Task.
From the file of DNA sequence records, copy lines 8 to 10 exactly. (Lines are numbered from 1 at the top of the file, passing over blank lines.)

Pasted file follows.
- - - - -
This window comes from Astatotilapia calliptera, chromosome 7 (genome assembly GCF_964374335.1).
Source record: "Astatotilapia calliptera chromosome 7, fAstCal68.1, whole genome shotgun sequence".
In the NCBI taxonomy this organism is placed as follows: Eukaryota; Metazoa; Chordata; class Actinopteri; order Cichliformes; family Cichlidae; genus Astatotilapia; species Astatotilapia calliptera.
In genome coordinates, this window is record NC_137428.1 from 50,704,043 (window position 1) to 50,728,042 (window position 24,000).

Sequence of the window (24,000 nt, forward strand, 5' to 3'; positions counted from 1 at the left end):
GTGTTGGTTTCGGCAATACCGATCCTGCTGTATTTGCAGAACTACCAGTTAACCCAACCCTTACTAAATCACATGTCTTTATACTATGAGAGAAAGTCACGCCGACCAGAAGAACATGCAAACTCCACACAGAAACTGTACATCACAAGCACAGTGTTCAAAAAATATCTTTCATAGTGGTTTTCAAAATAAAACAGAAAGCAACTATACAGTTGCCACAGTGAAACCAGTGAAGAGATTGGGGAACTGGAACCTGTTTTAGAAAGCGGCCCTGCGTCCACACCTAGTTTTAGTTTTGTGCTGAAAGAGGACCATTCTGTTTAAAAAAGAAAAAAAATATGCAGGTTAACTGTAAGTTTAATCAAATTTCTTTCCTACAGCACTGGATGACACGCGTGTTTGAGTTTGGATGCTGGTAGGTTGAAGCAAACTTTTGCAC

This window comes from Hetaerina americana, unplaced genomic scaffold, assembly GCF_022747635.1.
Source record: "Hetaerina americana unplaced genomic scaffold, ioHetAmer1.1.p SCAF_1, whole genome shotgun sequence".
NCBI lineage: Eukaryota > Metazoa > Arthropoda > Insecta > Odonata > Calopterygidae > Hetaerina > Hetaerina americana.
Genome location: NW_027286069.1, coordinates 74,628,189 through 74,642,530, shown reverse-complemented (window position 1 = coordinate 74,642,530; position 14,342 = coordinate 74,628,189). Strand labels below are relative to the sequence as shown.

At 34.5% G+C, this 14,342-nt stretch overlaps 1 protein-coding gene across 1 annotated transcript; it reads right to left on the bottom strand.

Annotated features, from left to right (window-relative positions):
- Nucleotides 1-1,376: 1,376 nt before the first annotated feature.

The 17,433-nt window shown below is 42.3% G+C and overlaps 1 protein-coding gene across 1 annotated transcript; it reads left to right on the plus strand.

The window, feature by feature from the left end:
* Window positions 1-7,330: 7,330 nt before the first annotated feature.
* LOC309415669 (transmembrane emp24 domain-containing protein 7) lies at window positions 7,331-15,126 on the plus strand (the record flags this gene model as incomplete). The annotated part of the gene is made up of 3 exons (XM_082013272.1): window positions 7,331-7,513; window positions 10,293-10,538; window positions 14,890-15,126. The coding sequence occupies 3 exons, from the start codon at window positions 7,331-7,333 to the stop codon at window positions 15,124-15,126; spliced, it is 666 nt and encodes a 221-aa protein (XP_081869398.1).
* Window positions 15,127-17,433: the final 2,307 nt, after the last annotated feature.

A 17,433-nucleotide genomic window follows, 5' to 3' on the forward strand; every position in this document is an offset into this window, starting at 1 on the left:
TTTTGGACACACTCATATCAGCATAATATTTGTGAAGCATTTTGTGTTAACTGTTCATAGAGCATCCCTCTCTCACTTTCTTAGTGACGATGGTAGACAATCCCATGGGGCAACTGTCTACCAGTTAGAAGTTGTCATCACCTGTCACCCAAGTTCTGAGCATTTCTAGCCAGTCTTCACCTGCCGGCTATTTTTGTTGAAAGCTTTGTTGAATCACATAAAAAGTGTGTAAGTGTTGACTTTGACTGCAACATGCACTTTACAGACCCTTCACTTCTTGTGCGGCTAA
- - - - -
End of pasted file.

Source record: "Hetaerina americana unplaced genomic scaffold, ioHetAmer1.1.p SCAF_1, whole genome shotgun sequence".
NCBI lineage: Eukaryota > Metazoa > Arthropoda > Insecta > Odonata > Calopterygidae > Hetaerina > Hetaerina americana.
Genome location: NW_027286069.1, coordinates 74,628,189 through 74,642,530, shown reverse-complemented (window position 1 = coordinate 74,642,530; position 14,342 = coordinate 74,628,189). Strand labels below are relative to the sequence as shown.